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Sailing Ships and Windjammers - with links to videos

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Great Ships The Windjammers

Great Ships The Windjammers

Taken from YouTube Great Ships The Windjammers

Windjammers were the last breed of large commercial sailing vessel, designed well after the Industrial Revolution using scientific methods and modern materials such as iron and steel in their construction. In general, the ships displaced between 2,000 and 5,000 tons and were cheaper than their wooden hulled counterparts for three main reasons: (1) iron was stronger and enabled larger ship size, capable of delivering considerable economies of scale, (2) iron hulls took up less space, allowing more room for cargo in a given hull size, and (3) iron required less maintenance than a wooden hull.

The 5-masted Preußen was the largest windjammer ever built, measuring 5,081 GRT.

The four-masted iron-hulled ship, introduced in 1875 by the full-rigged County of Peebles, represented an especially efficient configuration that prolonged the competitiveness of sail against steam in the later part of the 19th century. The four-masted barque was the ultimate refinement of aerodynamic study and thousands of years of seafaring experience. The barque rig can outperform the schooner rig, sail upwind better than full-riggers, and is easier to handle than full square rig.

The largest windjammer ever built was the five-masted full-rigged ship Preußen, which had a load capacity of 7,800 tons. She was also one of the fastest, regularly logging 16 knots (30 km/h) average speed on transatlantic voyages. Unfortunately speed was her undoing, as she collided with a steamer that underestimated the speed of the Preußen when crossing before her. The second largest windjammer was France II.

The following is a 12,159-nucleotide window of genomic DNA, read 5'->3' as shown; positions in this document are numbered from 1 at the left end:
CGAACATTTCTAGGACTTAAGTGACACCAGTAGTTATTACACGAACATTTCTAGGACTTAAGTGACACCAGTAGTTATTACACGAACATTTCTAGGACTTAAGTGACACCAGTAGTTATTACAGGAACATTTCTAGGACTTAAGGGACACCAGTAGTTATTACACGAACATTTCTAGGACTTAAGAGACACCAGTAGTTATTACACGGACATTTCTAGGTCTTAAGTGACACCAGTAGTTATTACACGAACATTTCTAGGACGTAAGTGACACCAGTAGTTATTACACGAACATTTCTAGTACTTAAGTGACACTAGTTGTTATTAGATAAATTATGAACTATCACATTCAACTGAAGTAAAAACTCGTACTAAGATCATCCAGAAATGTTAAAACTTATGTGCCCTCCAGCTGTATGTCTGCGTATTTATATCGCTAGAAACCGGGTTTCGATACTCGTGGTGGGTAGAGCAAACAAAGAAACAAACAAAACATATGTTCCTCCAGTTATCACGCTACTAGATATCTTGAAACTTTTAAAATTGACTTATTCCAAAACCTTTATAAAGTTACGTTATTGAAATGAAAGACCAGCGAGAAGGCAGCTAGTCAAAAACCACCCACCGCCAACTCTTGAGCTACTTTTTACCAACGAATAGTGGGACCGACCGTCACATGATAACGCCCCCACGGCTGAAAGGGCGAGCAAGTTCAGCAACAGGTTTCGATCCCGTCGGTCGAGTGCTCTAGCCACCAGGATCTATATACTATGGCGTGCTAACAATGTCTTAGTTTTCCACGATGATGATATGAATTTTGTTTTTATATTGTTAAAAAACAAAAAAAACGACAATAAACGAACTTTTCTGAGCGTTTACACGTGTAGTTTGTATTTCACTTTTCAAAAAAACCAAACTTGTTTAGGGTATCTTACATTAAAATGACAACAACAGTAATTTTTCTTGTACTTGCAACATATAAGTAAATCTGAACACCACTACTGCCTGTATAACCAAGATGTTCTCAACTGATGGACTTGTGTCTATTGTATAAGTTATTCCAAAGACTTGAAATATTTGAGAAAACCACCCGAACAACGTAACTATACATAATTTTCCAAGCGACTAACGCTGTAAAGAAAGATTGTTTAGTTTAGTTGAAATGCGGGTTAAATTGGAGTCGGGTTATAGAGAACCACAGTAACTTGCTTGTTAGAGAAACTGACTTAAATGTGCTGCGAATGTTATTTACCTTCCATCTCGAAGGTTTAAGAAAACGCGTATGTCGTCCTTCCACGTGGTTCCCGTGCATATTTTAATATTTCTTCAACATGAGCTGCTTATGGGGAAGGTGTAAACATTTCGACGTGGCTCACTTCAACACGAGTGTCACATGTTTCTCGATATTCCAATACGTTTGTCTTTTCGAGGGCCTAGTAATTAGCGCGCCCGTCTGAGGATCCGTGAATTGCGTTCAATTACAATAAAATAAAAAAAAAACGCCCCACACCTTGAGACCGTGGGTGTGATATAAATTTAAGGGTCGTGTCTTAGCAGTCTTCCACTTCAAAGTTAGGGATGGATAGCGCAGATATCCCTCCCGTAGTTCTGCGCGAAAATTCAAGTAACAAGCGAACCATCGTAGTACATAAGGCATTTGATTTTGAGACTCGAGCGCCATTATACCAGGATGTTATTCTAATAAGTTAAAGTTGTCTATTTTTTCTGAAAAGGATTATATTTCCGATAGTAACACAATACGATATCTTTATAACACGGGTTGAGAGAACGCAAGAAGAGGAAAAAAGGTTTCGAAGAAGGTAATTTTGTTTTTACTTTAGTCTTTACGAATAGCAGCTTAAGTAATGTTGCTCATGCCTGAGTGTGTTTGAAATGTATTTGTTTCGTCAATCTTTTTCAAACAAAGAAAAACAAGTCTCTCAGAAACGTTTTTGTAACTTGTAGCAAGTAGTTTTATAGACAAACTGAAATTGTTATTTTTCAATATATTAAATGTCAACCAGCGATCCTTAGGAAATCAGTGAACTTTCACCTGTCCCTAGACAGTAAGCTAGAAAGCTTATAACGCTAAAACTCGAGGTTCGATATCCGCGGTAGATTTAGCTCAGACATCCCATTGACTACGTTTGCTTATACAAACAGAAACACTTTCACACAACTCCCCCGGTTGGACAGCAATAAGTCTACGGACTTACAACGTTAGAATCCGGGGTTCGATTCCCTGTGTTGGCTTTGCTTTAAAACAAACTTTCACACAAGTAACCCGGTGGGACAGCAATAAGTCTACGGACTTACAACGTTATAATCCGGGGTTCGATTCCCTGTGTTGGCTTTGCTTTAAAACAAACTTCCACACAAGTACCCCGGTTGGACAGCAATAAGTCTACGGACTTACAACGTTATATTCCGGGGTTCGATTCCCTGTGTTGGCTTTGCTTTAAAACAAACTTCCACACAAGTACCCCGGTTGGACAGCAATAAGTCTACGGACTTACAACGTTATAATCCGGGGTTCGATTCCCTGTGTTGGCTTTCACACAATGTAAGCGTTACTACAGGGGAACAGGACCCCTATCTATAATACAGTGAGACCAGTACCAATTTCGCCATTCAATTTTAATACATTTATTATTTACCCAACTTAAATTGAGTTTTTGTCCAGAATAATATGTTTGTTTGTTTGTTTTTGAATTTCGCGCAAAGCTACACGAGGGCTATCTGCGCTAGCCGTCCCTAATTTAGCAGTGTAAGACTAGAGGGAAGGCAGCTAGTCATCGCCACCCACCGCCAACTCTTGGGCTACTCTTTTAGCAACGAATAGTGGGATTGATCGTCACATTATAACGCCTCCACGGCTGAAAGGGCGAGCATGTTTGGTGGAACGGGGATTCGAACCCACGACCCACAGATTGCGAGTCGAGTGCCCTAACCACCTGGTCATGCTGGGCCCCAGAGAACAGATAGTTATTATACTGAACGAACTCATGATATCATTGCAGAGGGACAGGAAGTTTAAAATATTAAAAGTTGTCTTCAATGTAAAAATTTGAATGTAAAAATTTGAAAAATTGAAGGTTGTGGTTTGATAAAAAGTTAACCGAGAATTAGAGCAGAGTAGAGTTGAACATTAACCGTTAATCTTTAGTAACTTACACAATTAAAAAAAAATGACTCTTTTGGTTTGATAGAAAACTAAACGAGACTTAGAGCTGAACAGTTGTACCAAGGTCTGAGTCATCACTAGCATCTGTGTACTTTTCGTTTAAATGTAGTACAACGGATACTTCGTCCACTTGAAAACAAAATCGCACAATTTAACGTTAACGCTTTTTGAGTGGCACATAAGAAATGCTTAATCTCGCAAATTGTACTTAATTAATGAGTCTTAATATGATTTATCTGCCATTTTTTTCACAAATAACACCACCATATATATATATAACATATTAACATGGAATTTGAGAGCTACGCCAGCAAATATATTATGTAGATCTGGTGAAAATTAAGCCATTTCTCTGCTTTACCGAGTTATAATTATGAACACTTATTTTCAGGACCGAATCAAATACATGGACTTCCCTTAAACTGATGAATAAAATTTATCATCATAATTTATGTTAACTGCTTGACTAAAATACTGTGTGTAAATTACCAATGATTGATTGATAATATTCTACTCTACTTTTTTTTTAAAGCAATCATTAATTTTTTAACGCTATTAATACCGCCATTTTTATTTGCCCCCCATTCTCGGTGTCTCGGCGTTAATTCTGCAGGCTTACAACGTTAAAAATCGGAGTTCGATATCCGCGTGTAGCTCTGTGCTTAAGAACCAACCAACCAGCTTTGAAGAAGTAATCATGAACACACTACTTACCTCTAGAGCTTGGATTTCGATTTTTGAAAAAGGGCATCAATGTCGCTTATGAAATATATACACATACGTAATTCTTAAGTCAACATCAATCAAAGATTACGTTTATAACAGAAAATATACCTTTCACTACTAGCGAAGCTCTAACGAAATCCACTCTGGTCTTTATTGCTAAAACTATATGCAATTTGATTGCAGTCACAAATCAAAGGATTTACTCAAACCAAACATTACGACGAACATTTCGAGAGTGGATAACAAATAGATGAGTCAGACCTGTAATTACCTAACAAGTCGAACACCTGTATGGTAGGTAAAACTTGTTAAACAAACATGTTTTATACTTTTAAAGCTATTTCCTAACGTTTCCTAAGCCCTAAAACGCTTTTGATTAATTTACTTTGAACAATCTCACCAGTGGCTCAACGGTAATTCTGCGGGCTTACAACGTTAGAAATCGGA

The large sail plans and raked bows of windjammers cause them to be confused with clippers, but there are significant differences between them. Clippers were optimized for speed, windjammers for cargo capacity and ease of handling. Most clippers were of composite construction, full rigged and had a cargo capacity of less than 1,000 tonnes; windjammers were iron and steel hulled, usually barque rigged, and had far greater cargo capacities. Clippers had already begun to disappear when windjammers emerged.

The largest windjammer to survive, the four-masted barque Moshulu, the ship on which Eric Newby, author of Last Grain Race sailed, today a restaurant ship at Philadelphia, Pennsylvania, United StatesWindjammers were mainly built from the 1870s to 1900, when steamships began to outpace them economically, due to their ability to keep a schedule regardless of the wind. Steel hulls also replaced iron hulls at around the same time. Sailing ships could hold their own on ultra-long voyages such as Australia to Europe. Since they were faster than steamers, did not require bunkerage for coal nor freshwater for steam, they were able to compete with steam ships, which usually could barely do 8 kn. Many of the famous windjammers sailed under the Finnish flag during at least some part of their careers. Ship-owner Gustaf Erikson of Mariehamn, Åland Islands, Finland, was famous for his windjammer fleet during the inter-war years. Other renowned sailing ship companies running their affairs despite the encroachment of the machine age were F. Laeisz of Hamburg and A.D. Bordes of Dunkirk.[3]

Typically, windjammers are equipped with semi-mechanized rigging, steel profile masts and yards and steel cables as running rigging where possible. Often also the running rigging was handled by motor driven winches powered by donkey enginess. The combination of a large, efficient sail plan and hull optimized for good hydrodynamics allowed windjammers to sustain high cruising speeds; most four-masted barques were able to cruise at 15 knots (28 km/h) on plausible winds, some logged 18 knots (33 km/h) regularly and Herzogin Cecilie is known to have logged 21 knots (39 km/h).